A young single leopard cub seeks its mother’s attention to play a game of chase; the cub eventually forces its mom to play along.
“I sat watching the African sun rise, birds chirping, and the morning breeze caressing the autumn leaves. When a call on the radio broke the silence. “Ingwe,” which means leopard in Shangaan. I started up the engine and, along with my guests, headed in search of the big cat.”
“When we arrived, we were greeted by a single leopard cub playing in the distance. It was evident that the cub was seeking its mother’s attention, as it had no other siblings to keep it busy. The little leopard would pounce on a twig or rustle some leaves, hoping to catch its mother’s attention.”
Leopard cubs are typically born in litters of two or three. However, it’s not uncommon for them to be born alone. The mother leopard will care for her cubs until they’re about two years old teaching them how to hunt and survive in the wild.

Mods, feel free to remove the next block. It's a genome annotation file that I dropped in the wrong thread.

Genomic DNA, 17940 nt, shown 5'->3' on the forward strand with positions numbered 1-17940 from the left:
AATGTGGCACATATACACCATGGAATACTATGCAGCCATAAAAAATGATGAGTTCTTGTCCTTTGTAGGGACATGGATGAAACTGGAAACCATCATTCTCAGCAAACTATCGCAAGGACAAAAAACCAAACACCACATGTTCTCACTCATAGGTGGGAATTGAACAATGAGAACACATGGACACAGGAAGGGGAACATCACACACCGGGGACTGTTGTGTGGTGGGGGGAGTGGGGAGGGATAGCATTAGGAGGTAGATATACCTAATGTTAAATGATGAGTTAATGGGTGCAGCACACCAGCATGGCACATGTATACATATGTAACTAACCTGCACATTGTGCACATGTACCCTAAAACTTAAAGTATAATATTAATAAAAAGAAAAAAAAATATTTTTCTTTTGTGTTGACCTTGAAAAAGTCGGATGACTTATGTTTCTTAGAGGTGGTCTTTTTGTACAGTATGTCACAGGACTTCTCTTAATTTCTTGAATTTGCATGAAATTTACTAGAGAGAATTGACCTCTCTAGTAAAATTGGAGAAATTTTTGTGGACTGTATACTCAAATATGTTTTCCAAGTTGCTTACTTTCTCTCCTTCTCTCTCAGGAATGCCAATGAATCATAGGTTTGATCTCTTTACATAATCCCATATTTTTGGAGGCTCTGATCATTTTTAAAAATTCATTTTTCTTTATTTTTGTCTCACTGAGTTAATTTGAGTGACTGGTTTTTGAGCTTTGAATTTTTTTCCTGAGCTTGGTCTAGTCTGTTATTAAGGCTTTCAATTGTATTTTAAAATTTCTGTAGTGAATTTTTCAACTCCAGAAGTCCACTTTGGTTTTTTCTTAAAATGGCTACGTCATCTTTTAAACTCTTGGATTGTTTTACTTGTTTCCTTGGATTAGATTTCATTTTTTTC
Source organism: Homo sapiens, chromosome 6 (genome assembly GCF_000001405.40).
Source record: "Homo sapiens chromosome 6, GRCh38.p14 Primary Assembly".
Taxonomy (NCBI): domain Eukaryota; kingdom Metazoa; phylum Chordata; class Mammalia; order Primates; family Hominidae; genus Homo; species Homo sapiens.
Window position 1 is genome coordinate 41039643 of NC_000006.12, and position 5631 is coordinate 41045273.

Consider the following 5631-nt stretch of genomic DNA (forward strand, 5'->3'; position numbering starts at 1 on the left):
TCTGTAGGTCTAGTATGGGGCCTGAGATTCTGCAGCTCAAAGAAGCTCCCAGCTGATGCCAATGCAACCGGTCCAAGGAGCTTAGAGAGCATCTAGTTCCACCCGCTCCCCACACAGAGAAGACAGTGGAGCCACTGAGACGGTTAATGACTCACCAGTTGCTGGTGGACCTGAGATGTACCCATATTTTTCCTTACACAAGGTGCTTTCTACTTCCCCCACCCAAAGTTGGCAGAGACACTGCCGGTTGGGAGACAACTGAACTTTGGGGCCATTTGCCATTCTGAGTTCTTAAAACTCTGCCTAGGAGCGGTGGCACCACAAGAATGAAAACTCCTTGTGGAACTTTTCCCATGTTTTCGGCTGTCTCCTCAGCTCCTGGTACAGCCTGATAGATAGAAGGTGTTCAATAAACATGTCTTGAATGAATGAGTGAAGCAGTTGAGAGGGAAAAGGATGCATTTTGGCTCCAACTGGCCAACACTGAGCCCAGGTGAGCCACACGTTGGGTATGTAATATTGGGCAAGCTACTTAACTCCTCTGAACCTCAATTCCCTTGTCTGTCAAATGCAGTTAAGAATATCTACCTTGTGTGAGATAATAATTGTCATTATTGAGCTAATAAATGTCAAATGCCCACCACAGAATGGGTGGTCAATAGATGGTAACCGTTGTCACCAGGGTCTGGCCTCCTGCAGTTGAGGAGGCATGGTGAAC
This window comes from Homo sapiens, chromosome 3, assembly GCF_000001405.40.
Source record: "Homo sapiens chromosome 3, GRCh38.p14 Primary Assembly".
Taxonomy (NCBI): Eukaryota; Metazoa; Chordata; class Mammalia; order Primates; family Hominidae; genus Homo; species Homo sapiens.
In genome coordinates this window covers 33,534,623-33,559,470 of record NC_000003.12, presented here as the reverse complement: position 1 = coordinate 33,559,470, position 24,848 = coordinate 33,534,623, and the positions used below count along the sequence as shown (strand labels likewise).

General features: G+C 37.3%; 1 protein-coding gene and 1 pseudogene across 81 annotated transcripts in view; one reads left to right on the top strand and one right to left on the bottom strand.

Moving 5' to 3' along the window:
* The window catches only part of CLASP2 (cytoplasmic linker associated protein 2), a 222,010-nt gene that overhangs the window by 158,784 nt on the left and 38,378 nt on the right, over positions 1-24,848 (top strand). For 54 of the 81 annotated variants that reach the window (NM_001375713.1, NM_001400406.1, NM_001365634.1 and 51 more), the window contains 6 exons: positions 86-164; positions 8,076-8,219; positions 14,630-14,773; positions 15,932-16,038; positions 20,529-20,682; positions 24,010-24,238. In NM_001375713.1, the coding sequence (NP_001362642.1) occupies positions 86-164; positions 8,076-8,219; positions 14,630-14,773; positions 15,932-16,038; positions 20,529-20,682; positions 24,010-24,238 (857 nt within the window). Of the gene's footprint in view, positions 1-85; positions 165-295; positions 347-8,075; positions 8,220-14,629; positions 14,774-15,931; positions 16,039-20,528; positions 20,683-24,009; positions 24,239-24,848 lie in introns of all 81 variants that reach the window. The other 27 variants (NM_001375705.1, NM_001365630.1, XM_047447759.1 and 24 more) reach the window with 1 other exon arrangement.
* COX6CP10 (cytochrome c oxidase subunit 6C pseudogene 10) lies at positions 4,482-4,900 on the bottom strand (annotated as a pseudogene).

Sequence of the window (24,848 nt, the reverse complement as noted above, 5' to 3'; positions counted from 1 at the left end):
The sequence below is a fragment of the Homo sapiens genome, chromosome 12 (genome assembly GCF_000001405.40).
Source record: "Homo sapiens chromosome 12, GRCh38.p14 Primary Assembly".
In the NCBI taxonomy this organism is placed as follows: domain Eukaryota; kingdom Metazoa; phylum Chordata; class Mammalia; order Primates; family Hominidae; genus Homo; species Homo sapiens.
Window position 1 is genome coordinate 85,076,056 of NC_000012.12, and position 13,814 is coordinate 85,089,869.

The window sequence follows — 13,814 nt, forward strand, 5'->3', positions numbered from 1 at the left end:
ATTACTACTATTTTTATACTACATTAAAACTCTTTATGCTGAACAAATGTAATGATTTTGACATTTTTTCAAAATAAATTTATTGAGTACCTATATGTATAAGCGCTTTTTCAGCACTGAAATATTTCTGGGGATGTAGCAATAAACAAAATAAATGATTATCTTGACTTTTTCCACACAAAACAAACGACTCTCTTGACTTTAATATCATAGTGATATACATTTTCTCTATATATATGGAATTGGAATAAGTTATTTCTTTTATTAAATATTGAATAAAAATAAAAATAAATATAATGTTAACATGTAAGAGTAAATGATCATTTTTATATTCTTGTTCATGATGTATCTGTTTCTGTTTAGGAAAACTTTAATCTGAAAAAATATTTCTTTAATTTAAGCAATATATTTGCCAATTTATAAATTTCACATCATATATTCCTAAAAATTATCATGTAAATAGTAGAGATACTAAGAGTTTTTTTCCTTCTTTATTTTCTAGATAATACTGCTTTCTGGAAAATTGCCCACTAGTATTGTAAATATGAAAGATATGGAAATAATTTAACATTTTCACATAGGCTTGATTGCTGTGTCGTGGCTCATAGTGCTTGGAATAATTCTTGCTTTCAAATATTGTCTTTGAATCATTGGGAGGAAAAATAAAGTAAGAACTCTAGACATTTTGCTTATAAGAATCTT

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“After a few attempts, the mother reluctantly gave in and started to play with her cub. The two of them were chasing each other around the dry riverbed, pouncing on each other, and hiding behind rocks. It was as if they were in their own little world, with nothing else mattering but each other.”
The cub’s playtime is crucial for their development. It allows them to practice skills they will need in the future. Through playing, they learn to stalk, pounce, and chase, which are all essential skills for catching prey.
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“They then ran up the embankment; the little leopard cub tried to keep up with its mother’s speed but inevitably fell behind. The mother would wait for her cub to catch up, and then they would continue their game of chase.”
Leopard cubs are vulnerable and defenseless, but they are closely guarded and watched by their moms. Through their mothers mentorship and play, they learn vital hunting skills and develop their muscles, making them stronger and more agile.